|LNWR Precursor Tank No.44 c.1906|
LNWR 44 was built from a Taff Vale/Dragon Models kit with many improvements and additional detail. Ample motive power is provided by an MSC Models motor and gearbox with 3 stage 40:1 helical gears. The completed engine weighs in at just over 1kg with space for more weight if necessary. I intend to test run her with a reasonable load at the Running Day next weekend on the Carlisle club layout. The cab interior is finished now so construction of the engine is complete.
|LNWR 44 cab interior detail|
I did not have a GA drawing to help with details of the cab interior, I don't think one exists, so I've done my best with what information I have been able to glean from a variety of sources. I could have added more but restrained myself from filling the cab with dubious or speculative details. The cab rear spectacle plate features a coal hole at footplate level, access doors to the coal space and tool boxes and a brake wheel, note also the opening cab doors. All components are brass or nickle-silver, either sourced from LGM or made by myself, no white metal was used in the construction.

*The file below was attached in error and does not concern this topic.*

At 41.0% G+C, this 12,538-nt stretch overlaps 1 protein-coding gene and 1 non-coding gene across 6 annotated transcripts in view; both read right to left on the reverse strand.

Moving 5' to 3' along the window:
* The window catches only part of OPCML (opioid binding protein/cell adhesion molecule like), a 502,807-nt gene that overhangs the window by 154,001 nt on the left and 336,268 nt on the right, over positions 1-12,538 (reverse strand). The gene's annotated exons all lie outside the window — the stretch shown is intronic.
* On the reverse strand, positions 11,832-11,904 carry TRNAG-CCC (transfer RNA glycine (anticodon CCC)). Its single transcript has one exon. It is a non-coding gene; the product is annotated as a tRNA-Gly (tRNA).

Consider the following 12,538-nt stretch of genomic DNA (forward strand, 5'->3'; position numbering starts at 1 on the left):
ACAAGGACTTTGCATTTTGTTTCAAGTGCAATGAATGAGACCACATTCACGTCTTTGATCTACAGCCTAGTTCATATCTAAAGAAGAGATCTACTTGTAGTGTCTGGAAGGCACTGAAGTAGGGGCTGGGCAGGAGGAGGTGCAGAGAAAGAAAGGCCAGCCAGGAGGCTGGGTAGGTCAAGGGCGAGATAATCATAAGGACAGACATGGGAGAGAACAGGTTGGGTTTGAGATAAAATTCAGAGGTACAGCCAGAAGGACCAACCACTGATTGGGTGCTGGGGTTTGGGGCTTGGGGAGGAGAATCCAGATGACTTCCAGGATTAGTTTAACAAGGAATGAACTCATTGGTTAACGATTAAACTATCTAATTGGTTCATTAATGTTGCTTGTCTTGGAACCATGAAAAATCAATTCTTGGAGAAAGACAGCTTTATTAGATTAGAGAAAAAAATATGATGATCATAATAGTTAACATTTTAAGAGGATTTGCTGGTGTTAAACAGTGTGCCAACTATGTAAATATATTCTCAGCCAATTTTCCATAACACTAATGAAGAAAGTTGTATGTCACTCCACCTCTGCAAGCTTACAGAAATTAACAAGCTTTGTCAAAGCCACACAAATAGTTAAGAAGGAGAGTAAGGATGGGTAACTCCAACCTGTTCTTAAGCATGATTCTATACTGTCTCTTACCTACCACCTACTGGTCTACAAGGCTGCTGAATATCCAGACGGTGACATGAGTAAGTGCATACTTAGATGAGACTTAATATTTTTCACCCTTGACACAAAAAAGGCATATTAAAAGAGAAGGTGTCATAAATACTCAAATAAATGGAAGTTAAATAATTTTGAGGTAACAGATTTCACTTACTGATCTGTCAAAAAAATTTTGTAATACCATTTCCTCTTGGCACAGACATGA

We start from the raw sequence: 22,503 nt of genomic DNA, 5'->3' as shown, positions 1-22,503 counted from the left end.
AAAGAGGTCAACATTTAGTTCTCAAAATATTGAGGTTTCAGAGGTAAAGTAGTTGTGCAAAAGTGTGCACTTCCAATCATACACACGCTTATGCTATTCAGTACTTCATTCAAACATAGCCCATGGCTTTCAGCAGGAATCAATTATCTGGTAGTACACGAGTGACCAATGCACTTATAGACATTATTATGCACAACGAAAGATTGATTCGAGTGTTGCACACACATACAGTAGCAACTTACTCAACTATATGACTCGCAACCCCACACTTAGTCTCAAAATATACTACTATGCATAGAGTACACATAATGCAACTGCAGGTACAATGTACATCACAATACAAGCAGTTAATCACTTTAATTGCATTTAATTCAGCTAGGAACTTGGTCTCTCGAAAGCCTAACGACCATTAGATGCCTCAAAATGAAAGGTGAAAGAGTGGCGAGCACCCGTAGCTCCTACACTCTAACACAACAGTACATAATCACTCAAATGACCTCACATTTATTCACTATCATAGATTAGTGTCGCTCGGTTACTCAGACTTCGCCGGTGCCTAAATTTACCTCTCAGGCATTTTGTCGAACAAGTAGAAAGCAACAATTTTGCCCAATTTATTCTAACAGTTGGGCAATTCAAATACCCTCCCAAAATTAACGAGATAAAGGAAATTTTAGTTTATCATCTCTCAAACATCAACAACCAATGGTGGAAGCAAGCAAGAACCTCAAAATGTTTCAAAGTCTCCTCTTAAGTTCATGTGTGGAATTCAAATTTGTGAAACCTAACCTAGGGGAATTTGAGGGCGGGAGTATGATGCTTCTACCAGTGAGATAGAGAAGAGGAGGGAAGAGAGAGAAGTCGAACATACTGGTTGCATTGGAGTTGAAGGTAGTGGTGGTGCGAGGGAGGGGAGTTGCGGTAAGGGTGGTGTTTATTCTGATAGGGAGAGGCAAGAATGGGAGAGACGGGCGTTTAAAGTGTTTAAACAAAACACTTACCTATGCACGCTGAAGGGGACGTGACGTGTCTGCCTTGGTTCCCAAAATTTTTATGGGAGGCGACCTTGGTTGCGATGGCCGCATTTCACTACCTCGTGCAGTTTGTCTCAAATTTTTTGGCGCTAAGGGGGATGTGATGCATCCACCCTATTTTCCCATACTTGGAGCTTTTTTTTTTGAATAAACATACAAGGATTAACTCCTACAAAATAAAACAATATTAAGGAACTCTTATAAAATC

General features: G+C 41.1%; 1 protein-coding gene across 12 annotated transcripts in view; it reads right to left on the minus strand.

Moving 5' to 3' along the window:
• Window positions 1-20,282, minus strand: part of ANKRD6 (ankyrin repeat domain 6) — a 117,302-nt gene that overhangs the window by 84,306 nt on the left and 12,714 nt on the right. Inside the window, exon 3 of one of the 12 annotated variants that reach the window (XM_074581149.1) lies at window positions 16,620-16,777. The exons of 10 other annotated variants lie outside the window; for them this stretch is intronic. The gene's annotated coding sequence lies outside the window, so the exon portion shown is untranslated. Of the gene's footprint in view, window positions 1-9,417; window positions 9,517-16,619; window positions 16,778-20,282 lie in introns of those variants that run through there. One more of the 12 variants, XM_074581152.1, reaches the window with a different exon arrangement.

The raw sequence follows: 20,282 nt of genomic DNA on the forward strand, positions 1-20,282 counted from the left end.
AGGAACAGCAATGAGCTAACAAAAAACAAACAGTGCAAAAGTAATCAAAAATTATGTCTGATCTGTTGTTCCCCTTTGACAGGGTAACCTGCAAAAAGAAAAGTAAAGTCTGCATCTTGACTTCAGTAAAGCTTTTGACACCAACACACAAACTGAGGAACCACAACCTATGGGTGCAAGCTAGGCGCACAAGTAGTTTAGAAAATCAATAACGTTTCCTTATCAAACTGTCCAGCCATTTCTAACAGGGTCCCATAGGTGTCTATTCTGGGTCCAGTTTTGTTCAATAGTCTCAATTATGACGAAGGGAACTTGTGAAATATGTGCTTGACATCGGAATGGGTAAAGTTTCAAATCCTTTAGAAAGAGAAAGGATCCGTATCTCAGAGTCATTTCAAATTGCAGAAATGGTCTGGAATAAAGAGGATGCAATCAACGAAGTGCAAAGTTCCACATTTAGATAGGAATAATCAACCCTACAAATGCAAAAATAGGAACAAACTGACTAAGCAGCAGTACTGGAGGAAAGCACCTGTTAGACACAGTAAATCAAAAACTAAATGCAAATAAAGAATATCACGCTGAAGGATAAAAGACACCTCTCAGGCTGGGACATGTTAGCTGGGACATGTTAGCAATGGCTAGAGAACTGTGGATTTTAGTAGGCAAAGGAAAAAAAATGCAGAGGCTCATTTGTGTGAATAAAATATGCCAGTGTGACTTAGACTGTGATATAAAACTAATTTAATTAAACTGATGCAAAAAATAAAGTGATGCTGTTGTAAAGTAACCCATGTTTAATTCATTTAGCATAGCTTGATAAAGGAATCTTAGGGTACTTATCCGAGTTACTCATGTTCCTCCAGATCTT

|LNWR 44 Cab interior and backhead detail.|
The backhead and front spectacle plate are a unit and can be removed for painting; the glazing slides between the inner and outer spectacle plates. The bottoms of the windows are six feet above footplate level so the crew needed some means of levitation to see out of them. The model's interior step arrangement is based on that of the LNWR Bowen-Cooke 4-6-2T which was introduced only four years after George Whale's Precursor Tank and which has a cab of comparable proportion and fortunately for which a GA drawing exists. The GA shows that the coal hole and shovelling plate of the Bowen Cooke engine was well above footplate level, a novel innovation which eased the fireman's task. I suspect that George Whale may have had a similar consideration for his crews, however the designer of the Precursor Tank kit thought otherwise so I 've deferred to his judgement in this case and left the coal hole at footplate level.
Contemporary photos of crew working in these engines confirm the existence of the interior step arrangement which served to elevate them well above footplate level and enabled them to see ahead through the cab windows.
The roof of the model slots into place and can be removed to facilitate painting and later examination of all the interior detail.
|Exterior of cab of LNWR 44 with door open and showing some interior detail|
|LNWR 44 smokebox and buffer beam details|
The removable lamps have brilliants set into them, clear to the front and red behind. The author's nickle-silver smokebox door replaces the white metal casting supplied in the kit. There are a large number of tiny brass rivets replicating the real think in the hinges of the "piano front" and larger bolts can be seen on the bottom of the smokebox wrapper, these tiny brass fittings are inserted into holes and soldered in from behind.